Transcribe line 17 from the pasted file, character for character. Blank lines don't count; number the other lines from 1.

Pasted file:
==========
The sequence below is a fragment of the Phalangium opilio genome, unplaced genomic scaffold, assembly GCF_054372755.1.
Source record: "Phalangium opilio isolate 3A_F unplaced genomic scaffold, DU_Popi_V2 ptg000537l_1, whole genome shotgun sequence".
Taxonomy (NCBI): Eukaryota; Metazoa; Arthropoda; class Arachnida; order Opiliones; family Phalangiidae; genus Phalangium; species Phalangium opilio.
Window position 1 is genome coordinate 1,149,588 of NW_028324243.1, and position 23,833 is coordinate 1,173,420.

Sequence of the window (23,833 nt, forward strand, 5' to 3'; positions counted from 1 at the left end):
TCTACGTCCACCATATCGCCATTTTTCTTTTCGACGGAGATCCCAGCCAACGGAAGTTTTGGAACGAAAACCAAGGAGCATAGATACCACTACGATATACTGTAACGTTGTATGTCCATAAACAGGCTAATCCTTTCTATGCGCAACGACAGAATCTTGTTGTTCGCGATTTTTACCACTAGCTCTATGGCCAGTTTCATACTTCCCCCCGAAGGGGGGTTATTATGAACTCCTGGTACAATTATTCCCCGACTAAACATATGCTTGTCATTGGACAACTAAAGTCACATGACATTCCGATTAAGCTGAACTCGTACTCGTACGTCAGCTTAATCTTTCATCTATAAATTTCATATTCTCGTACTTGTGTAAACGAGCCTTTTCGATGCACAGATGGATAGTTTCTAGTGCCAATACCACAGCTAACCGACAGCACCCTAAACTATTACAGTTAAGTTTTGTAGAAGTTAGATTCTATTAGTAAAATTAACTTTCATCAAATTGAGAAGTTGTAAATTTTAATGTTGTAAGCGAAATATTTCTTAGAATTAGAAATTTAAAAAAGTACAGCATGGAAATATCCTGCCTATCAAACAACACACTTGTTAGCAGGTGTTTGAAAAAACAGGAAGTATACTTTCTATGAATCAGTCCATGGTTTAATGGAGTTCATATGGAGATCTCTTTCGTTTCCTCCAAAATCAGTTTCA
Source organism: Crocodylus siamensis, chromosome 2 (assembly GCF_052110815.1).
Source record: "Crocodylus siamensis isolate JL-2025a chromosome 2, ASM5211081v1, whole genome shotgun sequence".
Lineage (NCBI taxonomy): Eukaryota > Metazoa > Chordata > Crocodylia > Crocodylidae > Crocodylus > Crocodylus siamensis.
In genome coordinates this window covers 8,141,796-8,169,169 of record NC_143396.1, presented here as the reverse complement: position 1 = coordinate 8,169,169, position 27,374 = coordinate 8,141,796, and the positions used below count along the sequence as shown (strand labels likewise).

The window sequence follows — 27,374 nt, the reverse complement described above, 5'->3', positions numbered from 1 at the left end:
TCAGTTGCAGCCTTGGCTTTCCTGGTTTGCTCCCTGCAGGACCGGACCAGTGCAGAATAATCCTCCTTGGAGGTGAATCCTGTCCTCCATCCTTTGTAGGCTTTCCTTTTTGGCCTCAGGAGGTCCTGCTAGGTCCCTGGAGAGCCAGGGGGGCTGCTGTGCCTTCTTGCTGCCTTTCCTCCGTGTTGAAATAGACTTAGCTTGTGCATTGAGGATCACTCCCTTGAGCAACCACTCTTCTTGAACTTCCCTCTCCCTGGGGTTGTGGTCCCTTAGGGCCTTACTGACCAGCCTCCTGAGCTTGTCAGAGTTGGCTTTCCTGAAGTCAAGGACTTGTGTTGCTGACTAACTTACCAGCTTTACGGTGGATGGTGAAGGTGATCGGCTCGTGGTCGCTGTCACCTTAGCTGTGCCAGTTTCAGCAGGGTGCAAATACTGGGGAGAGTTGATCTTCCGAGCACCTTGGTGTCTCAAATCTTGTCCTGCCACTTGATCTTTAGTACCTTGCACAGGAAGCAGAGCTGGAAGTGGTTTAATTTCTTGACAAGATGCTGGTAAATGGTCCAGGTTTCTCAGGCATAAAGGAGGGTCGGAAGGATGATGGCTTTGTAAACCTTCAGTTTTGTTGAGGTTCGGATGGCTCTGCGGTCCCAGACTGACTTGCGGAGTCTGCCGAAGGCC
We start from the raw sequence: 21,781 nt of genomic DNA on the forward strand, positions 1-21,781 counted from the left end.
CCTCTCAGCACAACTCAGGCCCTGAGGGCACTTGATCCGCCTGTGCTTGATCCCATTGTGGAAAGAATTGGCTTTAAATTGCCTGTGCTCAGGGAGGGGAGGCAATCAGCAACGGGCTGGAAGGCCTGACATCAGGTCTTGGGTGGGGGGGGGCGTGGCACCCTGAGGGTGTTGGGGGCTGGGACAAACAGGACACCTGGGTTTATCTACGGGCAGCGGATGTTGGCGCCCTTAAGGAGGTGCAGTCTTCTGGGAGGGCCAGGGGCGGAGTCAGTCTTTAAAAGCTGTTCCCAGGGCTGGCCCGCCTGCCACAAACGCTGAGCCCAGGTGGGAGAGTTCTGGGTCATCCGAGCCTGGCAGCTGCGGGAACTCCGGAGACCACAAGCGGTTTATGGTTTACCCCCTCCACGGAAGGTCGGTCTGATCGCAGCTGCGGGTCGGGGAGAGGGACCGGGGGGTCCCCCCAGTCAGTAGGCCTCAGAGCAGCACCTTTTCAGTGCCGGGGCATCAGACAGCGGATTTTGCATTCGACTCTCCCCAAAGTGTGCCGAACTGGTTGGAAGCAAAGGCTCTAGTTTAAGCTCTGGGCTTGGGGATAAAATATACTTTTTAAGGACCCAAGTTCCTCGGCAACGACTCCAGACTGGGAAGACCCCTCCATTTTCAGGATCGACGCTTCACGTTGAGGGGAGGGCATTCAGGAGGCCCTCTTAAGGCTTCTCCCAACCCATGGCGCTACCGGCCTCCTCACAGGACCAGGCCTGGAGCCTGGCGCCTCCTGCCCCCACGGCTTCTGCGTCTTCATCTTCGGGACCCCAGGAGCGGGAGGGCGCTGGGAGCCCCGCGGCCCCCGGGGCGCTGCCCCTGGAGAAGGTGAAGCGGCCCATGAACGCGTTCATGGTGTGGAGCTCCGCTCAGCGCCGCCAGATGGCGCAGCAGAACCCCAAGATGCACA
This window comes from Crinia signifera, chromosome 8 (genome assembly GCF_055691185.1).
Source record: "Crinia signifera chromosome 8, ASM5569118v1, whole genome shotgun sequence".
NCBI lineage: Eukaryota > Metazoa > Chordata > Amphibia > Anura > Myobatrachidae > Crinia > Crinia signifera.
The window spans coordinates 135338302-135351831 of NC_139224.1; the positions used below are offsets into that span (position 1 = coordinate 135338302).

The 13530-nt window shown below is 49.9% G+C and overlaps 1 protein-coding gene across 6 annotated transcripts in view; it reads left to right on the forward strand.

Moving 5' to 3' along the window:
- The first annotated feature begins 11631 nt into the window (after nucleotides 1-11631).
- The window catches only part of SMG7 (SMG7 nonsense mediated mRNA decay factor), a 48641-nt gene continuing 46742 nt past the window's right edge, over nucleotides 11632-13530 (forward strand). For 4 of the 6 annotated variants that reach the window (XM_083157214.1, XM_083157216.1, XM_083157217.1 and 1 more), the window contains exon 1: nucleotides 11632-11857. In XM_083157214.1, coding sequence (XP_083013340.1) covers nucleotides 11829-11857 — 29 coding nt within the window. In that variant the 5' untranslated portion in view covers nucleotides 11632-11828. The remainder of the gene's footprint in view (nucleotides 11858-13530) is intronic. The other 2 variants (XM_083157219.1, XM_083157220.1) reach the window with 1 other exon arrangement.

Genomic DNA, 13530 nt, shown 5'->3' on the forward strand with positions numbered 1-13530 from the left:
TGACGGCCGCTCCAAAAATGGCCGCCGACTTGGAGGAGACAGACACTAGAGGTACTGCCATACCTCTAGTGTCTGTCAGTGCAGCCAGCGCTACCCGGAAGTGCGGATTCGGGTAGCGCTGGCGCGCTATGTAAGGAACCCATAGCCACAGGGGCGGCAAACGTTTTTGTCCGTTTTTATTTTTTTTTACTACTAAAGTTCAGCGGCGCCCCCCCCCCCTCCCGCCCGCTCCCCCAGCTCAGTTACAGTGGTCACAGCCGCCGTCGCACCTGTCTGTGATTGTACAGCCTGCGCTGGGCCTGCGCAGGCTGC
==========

NCBI lineage: Eukaryota > Metazoa > Chordata > Amphibia > Anura > Myobatrachidae > Crinia > Crinia signifera.